Remy de Gourmont: His Ideas and Influence in England and America

Remy de Gourmont: His Ideas and Influence in England and America

Remy de Gourmont: His Ideas and Influence in England and America

Remy de Gourmont: His Ideas and Influence in England and America

Excerpt

Glenn S. Burne's book on Remy de Gourmont is a timely study of an author who is lately beginning to attract more attention than he has done for a number of years. It is a line and important revaluation of a writer about whom everyone interested in modern literature will want to know more; this book provides the opportunity for knowing more about him, and it does so in two ways.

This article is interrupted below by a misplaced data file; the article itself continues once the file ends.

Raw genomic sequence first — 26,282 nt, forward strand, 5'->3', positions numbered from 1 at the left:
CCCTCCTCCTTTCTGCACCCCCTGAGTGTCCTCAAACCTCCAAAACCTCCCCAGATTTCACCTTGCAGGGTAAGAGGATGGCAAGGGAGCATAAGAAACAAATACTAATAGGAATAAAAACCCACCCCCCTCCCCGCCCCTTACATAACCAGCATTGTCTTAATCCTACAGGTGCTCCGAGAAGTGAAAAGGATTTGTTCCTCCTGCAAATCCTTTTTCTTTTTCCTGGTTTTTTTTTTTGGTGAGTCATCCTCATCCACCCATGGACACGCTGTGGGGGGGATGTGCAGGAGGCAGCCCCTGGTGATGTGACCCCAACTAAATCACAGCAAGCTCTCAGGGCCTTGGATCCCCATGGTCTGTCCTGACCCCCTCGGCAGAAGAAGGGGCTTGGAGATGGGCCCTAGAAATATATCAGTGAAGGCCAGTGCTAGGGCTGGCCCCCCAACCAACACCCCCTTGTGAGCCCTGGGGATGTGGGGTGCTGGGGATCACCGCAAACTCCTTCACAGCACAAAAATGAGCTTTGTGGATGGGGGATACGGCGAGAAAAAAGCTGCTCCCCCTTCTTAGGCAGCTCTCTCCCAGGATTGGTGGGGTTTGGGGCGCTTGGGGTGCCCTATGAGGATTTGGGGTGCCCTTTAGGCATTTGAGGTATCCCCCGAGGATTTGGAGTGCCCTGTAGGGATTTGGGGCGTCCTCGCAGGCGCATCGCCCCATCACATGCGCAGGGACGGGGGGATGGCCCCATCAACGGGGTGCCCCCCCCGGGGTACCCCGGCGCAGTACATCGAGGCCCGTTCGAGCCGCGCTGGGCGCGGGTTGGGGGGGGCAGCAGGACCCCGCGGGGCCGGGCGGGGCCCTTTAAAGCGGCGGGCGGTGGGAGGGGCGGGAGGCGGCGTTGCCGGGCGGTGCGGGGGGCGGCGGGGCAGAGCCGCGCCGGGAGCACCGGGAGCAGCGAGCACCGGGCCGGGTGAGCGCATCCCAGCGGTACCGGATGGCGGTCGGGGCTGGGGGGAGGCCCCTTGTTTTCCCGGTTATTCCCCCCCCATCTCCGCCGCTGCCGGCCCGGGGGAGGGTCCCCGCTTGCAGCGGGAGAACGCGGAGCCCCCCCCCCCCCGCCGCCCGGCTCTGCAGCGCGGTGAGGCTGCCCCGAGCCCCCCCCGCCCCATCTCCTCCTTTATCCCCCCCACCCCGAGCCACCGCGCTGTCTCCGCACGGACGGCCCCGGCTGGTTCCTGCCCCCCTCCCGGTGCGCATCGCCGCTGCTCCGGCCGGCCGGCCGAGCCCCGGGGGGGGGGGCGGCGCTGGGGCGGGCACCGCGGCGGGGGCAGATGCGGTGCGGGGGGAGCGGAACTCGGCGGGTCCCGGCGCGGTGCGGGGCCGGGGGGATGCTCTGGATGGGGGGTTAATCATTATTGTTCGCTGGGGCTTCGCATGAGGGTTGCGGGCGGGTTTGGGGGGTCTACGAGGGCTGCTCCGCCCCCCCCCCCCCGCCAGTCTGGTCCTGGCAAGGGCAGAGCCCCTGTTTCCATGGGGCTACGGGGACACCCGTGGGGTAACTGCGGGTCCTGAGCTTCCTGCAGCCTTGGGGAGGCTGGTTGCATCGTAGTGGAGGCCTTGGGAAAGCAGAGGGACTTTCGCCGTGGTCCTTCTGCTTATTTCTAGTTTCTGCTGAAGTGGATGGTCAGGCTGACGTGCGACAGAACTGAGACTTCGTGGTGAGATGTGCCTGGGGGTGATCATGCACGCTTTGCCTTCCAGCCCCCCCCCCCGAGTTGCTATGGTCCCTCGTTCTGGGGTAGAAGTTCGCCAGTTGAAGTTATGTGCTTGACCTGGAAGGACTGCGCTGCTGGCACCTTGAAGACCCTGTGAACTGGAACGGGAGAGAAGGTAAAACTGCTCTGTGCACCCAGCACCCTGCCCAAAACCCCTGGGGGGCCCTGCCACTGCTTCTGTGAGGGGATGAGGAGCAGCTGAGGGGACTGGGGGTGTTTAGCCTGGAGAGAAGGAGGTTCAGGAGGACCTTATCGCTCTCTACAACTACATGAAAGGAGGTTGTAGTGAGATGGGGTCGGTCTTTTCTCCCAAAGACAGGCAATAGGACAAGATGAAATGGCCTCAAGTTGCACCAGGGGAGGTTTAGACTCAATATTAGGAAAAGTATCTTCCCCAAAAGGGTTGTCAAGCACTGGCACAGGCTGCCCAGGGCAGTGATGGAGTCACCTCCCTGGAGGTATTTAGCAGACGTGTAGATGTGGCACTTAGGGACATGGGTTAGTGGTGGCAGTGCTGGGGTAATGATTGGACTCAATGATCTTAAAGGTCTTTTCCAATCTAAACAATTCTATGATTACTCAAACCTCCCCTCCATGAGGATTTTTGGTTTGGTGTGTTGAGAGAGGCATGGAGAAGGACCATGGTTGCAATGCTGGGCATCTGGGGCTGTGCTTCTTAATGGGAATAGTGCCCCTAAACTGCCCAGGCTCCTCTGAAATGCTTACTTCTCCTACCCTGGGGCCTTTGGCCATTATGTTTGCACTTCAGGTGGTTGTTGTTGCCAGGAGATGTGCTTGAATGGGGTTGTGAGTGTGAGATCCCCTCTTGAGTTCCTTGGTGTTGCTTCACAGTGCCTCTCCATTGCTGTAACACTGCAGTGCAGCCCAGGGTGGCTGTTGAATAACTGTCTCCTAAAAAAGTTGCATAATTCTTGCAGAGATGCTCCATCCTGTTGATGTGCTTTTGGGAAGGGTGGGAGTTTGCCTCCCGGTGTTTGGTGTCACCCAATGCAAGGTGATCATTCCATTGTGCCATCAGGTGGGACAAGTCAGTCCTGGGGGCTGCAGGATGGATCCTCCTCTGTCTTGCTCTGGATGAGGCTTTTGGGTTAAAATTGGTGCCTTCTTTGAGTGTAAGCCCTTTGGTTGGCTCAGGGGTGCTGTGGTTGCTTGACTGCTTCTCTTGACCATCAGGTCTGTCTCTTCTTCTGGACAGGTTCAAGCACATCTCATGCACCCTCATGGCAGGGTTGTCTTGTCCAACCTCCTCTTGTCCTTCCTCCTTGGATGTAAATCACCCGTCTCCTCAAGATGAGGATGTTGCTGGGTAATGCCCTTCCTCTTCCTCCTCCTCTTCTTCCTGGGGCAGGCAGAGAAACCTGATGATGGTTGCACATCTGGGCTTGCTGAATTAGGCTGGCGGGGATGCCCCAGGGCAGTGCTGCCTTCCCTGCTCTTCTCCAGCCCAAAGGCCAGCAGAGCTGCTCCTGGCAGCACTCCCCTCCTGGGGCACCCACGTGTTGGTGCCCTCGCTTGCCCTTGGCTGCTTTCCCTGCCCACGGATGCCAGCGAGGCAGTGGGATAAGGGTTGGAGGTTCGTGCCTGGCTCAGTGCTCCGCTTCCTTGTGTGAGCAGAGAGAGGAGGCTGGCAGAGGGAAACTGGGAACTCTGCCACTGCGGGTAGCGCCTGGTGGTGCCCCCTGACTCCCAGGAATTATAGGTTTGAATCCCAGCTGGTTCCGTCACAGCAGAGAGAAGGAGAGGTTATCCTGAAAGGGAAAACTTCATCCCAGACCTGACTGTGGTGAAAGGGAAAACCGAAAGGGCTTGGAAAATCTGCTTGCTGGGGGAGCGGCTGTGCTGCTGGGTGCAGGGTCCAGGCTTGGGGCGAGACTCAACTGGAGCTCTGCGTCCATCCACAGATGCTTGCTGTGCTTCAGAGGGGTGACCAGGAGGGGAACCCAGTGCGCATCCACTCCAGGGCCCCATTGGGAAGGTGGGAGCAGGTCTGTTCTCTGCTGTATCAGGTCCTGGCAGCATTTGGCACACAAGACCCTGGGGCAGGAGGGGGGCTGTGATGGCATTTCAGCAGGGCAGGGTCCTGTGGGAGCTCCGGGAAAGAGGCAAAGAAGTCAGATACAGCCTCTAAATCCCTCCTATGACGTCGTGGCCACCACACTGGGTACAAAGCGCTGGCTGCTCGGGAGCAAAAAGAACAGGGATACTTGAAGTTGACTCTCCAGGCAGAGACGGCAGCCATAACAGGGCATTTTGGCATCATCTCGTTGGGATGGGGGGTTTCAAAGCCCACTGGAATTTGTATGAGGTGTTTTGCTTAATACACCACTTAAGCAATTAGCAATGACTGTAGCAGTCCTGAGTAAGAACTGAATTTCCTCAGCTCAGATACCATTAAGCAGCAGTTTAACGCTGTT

Mr. Burne deals not only with Gourmont's own work but, as his subtitle promises, with "his ideas and influence in England and America" -- Mr. Burne accurately shows how important those ideas and that influence really were to various major authors. T. S. Eliot, whose own debt to Courmont is indicated by Mr. Burne, once spoke of Courmont as "the critical consciousness of a generation." He was one of the founding editors of the Mercure de France, which became the greatest French literary journal at the turn of the century, and he was the persuasive critical expositor of the symboliste movement. Above all, Gourmont was a typical literary man of a country that is perhaps almost too literary: he was one of those authors who are both honored and ignored, but whose funerals are public events. A public statue of Courmont was erected in his native Normandy, at Coutances, where he had attended the lycée before studying law at the University of Caen. By 1922, seven years after Gourmont's death, his works were more widely read than those of any other French writer -- a condition that has not continued.

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